Thursday, September 14, 2023

A MYSTERY, CRIME & NOIR NOTEBOOK by Gary Lovisi (Stark House 2023/forthcoming in November)

A collection of short essays from Paperback Parade editor/publisher Gary Lovisi, a companion to his 2022 A Sherlock Holmes Notebook, also from Stark House, in their Reference line. Most of the individual entries run about three pages or so, and when it gets to collecting, Lovisi's lifelong passion, he can get expansive and go for six or more...illustrated with black and white images of book covers and similar items of interest (looking online, or to his video presentations on YouTube, to get the full-color experience won't be too trying). 

This book upon receipt has already proved useful to me, as Steve Oerkfitz and I were sharing our frustration the other day with the ending of the famous French film adaptation of The Wages of Fear--a brilliant film till that point--which attempts profundity by basically tossing off much of what made the film till that point riveting, almost to the point of making an existential joke of it...Steve noted that this irked him sufficiently that he preferred the later US adaptation Sorcerer. One thing I'd never had the wit to do was check the source novel of both films, by "Georges Anaud" (Henri Girard)--not the easiest of tasks, given it apparently hasn't been reprinted in an Anglophone translation since the 1950s, but Gary has a(t least a) copy, and describes the ending (which is much more a furtherance of the terms of the narrative than the Wages film chooses to be), and thus an intellectual itch is of the best results in consulting a reference work. 

Essays are reprinted from a wide array of sources, including Paperback Parade and The Armchair Detective and Ed Gorman and Lee Server's The Big Book of Noir, along with others a bit less likely, but no less engaged and enthusiastic. You are likely to find it a fine addition to your reference shelf.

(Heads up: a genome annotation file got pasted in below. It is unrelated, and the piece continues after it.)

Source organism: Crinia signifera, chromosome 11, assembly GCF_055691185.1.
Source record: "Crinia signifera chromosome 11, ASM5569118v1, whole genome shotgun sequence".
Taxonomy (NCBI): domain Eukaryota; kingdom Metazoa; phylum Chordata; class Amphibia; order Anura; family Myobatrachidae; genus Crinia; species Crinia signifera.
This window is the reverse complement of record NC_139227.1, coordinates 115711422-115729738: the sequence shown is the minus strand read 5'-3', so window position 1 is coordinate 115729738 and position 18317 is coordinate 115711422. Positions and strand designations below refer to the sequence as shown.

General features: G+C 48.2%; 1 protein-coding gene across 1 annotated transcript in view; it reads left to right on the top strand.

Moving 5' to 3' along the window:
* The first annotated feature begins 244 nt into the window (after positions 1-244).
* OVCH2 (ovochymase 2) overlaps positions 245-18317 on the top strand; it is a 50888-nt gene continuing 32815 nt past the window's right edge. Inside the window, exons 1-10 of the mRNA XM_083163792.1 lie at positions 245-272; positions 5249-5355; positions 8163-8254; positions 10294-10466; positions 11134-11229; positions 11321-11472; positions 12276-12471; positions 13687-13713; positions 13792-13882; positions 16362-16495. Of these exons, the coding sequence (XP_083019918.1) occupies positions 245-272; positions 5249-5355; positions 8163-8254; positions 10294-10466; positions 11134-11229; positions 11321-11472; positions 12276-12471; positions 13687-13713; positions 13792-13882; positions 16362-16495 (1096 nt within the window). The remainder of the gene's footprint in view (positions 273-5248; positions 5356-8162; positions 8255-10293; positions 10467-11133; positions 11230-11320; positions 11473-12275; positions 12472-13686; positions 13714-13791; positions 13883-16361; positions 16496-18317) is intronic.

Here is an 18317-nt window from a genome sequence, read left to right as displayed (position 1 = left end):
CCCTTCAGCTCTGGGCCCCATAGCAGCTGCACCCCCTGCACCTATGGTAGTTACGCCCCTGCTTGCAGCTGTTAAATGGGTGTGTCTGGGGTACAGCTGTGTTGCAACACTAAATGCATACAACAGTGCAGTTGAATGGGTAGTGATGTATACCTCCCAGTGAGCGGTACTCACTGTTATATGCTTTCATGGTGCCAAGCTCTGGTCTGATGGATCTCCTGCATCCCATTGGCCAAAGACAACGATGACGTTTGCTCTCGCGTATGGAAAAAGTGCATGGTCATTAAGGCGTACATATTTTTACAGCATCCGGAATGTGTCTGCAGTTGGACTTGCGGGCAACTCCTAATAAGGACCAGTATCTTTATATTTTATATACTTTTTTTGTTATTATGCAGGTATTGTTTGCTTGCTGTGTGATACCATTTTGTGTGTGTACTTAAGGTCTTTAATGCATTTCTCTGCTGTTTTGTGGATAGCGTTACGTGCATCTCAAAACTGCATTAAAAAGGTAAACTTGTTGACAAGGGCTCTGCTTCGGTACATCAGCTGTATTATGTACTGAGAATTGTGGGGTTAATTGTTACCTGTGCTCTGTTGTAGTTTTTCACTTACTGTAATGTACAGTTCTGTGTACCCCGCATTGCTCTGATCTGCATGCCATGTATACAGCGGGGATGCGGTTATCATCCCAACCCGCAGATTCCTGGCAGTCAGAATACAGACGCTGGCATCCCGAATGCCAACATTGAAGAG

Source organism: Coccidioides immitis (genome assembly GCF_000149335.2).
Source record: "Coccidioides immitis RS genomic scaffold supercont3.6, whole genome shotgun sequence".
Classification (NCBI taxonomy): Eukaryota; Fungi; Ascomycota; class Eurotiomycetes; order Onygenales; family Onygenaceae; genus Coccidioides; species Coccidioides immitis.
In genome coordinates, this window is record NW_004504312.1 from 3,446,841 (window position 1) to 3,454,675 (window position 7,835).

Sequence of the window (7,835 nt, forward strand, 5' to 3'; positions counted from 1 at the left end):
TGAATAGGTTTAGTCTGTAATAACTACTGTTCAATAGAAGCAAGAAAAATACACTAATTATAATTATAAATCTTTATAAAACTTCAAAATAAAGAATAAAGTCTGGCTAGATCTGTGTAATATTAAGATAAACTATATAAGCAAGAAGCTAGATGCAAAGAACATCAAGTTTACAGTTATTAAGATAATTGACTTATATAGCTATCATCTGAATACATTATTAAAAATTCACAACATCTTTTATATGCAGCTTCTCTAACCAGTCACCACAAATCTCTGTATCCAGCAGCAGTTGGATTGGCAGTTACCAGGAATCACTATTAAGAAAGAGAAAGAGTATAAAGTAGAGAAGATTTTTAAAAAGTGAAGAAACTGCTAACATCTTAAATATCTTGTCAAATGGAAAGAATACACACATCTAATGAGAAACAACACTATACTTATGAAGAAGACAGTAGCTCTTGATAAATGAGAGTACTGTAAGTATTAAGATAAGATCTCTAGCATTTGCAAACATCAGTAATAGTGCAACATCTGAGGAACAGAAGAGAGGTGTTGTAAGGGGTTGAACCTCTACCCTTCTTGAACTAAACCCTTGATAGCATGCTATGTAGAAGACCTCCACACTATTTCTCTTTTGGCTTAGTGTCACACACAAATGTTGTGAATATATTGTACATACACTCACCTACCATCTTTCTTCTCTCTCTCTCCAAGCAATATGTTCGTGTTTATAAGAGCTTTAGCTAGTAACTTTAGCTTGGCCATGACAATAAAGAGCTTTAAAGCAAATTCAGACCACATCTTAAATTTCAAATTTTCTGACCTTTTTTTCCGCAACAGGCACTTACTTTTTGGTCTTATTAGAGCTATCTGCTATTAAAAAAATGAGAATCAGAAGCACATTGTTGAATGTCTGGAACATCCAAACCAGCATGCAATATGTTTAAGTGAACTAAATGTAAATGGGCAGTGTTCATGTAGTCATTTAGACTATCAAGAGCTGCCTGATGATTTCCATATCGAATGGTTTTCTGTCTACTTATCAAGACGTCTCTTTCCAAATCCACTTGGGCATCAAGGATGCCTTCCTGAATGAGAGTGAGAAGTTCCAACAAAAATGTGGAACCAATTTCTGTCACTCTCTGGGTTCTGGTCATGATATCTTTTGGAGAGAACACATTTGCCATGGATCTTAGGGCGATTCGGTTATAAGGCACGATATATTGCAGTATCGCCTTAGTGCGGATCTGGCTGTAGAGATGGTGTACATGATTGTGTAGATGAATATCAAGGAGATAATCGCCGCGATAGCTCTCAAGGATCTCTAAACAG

and currently available:


  1. There’s a novelization of Sorcerer with the following author: “A novel by John Minahan based on the screenplay by Walton Green based on the novel ‘The Wages of Fear’ by Georges Arnaud”. Which begs the question: why not just skip the middleman a republish Wages of Fear?

  2. Thanks for the heads up! I'm ordering this Right Now!

  3. You're quite welcome, George! I suspect you're among the ideal audience.

    Well, Anon, presumably they'd have to pay "Arnaud" for the book (perhaps more than they paid Minahan), and it probably wouldn't track along with the SORCERER film. It might also be that Henri Girard didn't much care for the original English translation(s?), or the terms of its publication, and wouldn't allow for reprinting...I really have to wonder otherwise why such a novel, even if only on the reputation of the film adaptation alone, wouldn't've been reprinted at least occasionally since. We've seen even more blatant foolishness of this sort over the decades since tie-in books began...

  4. Sorry to be so remiss in taking so long to comment on this. I will be getting a copy of this. I used to get Paperback Parade and before that The Armchair Detective.

  5. Never a problem, Tracy, to make a comment "late"'s just that I've been spammed so comments on any posts past a certain time will be held for inspection (I have rec'd one on a very old post that might or might not be utterly legit, but the way it was posted on a post that has no relevance to the content of the post makes me doubt it).

    There are still good magazines of this sort kicking around, even with the passing as a print magazine of Ed Gorman's baby MYSTERY SCENE...oddly enough, they aren't taking too much effort to get on newsstands, always a wasteful process and one of sadly decreasing benefit, as the stands disappear. The revived BARE*BONES comes to mind, as does THE DIGEST ENTHUSIAST and PAPERBACK FANATIC (the latter two recently reviewed by George Kelley, the first associated with an active blog: )


A persistent spammer has led to comment moderation, alas. Some people are stubborn. I'm one.